Jordan Edwards had a 3.5-grade point average. By all accounts, he was a good kid, loved by many. He made the mistake of attending the wrong party, the wrong night with the wrong cop on duty. And now this 15-year-old is dead after a shot to the head from an officer responding to a noise complaint last weekend.
The Police Department in Balch Springs, Tex., initially said that the unnamed officer fired on a car carrying Jordan and his brothers because the car was reversing down a street toward the officer in an “aggressive manner.” During a news conference just a day later, Police Chief Jonathan Haber told reporters that video of the episode showed the opposite.
We still don’t know exactly what transpired. We may never know what the officer was really thinking when he opened fire on a car full of children. Whatever the officer’s motivation or the facts of the case, taking the life of an unarmed kid was far too easy; the consequences far too severe.
My own child asked a simple question about the tragedy: “Why did the policeman need a gun?” The answers I gave her were not convincing.
“Police might encounter a dangerous person and need to protect themselves and others.”
But Jordan Edwards wasn’t dangerous and posed no threat. Who was the officer protecting?
“Police need to deter crime with a show of strength.”
Jordan Edwards didn’t commit a crime, and he was still killed.
My daughter’s question lingers with me. Do all police need to carry guns in every circumstance? Could police in routine situations carry only non-lethal weapons without sacrificing public and personal safety? It’s time we consider our options.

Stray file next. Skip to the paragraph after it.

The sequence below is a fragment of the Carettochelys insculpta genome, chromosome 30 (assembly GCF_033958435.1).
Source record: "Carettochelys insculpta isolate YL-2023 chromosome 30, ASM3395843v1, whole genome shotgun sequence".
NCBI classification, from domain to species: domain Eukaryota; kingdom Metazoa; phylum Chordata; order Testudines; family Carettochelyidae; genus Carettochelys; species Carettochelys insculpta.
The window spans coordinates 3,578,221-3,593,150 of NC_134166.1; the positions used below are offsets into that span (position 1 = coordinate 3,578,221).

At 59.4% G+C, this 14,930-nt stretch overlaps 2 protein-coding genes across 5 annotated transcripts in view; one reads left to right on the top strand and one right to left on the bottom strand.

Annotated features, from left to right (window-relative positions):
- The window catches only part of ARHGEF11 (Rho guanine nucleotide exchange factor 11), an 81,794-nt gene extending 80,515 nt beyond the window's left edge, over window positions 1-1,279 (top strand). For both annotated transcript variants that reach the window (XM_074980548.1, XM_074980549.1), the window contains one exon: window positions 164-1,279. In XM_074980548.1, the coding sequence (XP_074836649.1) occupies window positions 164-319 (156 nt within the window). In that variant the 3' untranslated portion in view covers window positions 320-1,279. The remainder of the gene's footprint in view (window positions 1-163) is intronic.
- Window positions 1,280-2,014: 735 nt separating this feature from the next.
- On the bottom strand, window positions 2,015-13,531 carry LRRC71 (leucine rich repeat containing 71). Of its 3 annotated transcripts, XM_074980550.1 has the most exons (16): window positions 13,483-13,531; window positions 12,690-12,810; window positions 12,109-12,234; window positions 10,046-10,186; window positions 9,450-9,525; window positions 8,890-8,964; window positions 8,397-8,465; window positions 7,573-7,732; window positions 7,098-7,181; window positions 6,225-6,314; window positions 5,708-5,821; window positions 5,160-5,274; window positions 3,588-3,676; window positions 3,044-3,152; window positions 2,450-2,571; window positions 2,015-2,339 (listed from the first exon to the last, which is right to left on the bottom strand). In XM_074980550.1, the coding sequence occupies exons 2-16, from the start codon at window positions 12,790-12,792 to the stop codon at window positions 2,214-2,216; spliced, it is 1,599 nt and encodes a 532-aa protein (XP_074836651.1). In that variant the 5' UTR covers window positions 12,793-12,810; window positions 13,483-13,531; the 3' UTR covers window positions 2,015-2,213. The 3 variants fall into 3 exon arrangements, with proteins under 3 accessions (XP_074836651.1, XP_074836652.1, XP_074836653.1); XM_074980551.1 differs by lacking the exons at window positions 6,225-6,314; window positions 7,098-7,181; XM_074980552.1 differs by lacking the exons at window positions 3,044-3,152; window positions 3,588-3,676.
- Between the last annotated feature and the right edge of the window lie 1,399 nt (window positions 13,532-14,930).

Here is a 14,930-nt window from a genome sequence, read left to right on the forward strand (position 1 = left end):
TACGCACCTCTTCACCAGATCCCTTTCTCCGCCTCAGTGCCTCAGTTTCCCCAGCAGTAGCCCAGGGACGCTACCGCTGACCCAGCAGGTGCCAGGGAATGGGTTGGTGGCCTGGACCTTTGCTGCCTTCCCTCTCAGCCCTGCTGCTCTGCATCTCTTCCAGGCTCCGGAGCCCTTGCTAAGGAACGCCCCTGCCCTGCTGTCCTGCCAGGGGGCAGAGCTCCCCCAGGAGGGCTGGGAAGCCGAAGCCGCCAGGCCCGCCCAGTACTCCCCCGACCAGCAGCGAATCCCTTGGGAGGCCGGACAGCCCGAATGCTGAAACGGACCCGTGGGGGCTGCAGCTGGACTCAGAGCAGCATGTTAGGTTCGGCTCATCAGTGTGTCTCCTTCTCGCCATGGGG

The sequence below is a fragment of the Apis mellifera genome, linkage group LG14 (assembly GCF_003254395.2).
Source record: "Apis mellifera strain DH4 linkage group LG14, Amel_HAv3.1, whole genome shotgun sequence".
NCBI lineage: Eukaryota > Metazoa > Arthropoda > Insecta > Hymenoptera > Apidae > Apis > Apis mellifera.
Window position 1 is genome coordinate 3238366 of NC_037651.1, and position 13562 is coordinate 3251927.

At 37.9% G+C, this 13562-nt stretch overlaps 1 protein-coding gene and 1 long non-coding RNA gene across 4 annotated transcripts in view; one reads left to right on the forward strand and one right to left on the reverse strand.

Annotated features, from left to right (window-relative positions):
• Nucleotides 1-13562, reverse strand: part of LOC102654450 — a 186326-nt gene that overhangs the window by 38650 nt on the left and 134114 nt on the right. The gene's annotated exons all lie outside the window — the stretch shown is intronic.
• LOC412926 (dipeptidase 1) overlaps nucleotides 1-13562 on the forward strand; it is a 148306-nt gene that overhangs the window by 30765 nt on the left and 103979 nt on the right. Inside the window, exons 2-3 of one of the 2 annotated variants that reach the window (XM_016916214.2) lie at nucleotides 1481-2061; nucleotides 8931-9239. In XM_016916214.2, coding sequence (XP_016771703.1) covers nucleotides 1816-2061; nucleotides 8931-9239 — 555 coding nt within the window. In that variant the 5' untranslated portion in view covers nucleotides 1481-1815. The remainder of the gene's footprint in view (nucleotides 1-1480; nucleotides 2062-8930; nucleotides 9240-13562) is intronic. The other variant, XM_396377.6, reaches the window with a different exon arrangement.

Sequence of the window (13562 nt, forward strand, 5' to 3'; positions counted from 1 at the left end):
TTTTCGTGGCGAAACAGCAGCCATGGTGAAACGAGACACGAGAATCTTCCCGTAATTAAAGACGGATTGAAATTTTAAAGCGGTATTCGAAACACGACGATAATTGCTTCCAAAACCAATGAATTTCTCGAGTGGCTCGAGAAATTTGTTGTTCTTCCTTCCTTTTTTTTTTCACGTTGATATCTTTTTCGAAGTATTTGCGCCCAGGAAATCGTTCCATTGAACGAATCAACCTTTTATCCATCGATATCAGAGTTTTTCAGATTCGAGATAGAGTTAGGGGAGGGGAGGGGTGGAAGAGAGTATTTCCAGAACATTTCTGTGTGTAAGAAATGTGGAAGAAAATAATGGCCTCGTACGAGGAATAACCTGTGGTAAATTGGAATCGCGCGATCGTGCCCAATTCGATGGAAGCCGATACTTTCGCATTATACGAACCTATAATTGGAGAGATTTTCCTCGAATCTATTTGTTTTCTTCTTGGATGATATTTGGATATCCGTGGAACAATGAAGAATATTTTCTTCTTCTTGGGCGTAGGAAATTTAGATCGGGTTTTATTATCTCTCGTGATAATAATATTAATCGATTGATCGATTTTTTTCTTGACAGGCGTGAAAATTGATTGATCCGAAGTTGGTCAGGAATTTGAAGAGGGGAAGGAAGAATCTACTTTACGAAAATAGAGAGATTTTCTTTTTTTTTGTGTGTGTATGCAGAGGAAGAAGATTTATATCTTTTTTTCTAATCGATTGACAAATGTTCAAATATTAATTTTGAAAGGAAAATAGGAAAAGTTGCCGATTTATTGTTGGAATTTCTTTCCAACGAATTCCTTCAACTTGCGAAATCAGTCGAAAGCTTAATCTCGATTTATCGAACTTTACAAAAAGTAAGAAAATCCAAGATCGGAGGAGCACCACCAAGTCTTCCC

Unarmed people — disproportionately black and brown people — are killed by police officers with shocking regularity. We have our own examples here in Madison and the wounds opened by Tony Robinson’s killing remain raw across the community.
In the backdrop is a rise in gun ownership in America. Sales are booming and the number of guns circulating across the country is estimated in the hundreds of millions. Yet, police appear to be safer now than in years past.
Per the National Law Enforcement Officers Memorial Fund, 41 police officers were shot and killed in line the line of duty in 2015 – down from the previous year and about 20 percent less than the 10-year average. Even with a rise to 64 in 2016, fueled by ambush-style shootings of multiple armed officers, researchers credit the advent of bullet proof vests for a dramatic reduction in the number of police deaths since the 1970s.
The number of guns in the United States does not seem to have impacted police deaths — even if death by gun has become a more common occurrence in the general public.
Despite the gains in police safety and a decrease in violent crime across the nation, unarmed people are routinely shot and killed by police. According to the Guardian, 235 unarmed people were killed by police – out of some 1,100 total -in 2015. In 2016, 169 more unarmed people were killed by police. Jordan Edwards is the 23rd unarmed person of 331 people shot and killed by police so far in 2017.